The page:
# Projection $\pi : (x,y) \mapsto x$ of $V(y^2 - g(x))$ where g is cubic extends to a regular map of the projective closure

I'm supposed to prove that the map $\pi : (x,y) \mapsto x$ of $X = V(y^2 - g(x)) \subset \mathbb A^2$ where $g$ is cubic extends to a regular map of the projective closure $\overline \pi : \overline X \to \mathbb P^1$.

The projective closure of X (I think) is $V(y^2z - \overline g(x,z))$ where $\overline g(x,z)$ is the homogenization of g ($x^3 +$ stuff in terms of x and z). Now the problem is that the naive projection isn't defined at the point $\overline \pi(0,1,0) = (0,0)$ isn't defined. I'm given a hint that I should consider changing the map to $(x,y,z) \mapsto (x^3, x^2z)$, but I don't know how that is supposed to help.

• Hint: for points on the curve, you can replace $x^3$ by $z(y^2-h(x,z))$ for some $h$ which is homogeneous of degree 2. Now you can simplify the expression for your map... – user64687 Mar 5 '14 at 8:56

Let $\infty =(0:1:0)\in \mathbb P^2$ and consider the projection from $\infty$ onto the projective line $L=\{y=0\}$, which is the map $$\Pi:\mathbb P^2\setminus \{\infty\}\to L:(u:v:w)\mapsto (u:0:w)$$ Its restriction to $X$ is precisely $\pi$.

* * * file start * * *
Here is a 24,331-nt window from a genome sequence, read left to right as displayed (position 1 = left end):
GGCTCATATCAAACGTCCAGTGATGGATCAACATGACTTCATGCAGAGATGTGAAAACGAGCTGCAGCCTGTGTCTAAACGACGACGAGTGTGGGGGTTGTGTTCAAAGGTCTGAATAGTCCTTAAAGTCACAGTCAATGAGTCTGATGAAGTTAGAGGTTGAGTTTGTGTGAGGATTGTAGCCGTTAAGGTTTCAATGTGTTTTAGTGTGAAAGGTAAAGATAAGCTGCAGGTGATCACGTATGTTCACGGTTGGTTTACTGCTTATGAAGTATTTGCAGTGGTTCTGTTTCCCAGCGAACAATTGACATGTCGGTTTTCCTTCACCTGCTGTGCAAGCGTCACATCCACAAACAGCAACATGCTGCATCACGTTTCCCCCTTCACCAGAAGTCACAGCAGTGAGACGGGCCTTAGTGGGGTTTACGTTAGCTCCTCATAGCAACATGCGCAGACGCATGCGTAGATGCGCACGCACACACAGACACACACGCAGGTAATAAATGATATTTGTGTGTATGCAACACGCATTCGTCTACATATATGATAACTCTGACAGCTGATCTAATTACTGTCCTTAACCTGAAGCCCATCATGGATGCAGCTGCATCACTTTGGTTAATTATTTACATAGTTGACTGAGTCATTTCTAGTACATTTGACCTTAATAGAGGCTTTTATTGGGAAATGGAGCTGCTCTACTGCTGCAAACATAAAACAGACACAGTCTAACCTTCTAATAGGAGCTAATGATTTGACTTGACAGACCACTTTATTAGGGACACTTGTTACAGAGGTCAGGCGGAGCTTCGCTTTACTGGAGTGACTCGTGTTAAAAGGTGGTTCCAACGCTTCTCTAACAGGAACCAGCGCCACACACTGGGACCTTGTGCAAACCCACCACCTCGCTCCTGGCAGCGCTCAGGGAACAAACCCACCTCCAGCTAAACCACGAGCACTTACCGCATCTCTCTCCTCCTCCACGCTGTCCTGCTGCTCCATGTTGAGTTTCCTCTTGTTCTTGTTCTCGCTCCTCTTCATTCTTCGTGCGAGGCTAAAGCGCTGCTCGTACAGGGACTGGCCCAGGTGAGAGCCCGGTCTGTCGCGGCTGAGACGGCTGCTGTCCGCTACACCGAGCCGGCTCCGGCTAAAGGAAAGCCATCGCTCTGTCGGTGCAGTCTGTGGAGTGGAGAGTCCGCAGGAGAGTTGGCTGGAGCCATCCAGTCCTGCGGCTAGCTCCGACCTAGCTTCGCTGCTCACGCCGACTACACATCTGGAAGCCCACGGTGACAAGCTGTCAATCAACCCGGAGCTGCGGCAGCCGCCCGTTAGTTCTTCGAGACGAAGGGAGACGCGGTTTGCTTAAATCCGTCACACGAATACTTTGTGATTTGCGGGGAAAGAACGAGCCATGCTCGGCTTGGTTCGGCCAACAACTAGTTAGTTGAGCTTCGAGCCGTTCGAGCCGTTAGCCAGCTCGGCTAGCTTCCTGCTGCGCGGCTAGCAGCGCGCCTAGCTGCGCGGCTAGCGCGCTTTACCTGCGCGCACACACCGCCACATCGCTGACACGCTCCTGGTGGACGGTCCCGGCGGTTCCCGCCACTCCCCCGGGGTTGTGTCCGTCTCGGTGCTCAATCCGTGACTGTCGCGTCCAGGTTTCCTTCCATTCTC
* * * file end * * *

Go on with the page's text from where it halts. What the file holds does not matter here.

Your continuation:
So we have to show that $\Pi|X$ extends to $\overline X$.
For that we use the affine coordinates $\xi= \frac xy, \zeta=\frac zy$ in the neighbourhood of $\infty$.
The equation $y^2z=x^3+zq(x,z)$ ($q$ a quadratic form) for $\overline X$ becomes $\zeta= \xi^3+\zeta q(\xi,\zeta)$, so that $\xi$ is a uniformizing parameter at $\infty$ for $\bar X$ and we can write our equation as $\zeta= \xi^3+\xi^3f(\xi, \zeta)$ near $\infty$. The projection $\Pi|X$ becomes $$(\xi:1:\zeta)\mapsto (\xi:0:\zeta)=(\xi:0:\xi^3+\xi^3f(\xi, \zeta))=(1:0:\xi^2+\xi^2f(\xi, \zeta))$$
This shows that we can extend $\pi$ to $\overline X$ by $\bar \pi(\infty)=(1:0:0)$ and obtain a regular map $\bar \pi:\overline X \to L$
The morphism $\Pi:\mathbb P^2\setminus \{\infty\}\to L$ cannot be extended regularly to $\mathbb P^2$, but its restriction to any smooth curve going through $\infty$ can be extended regularly through $\infty$.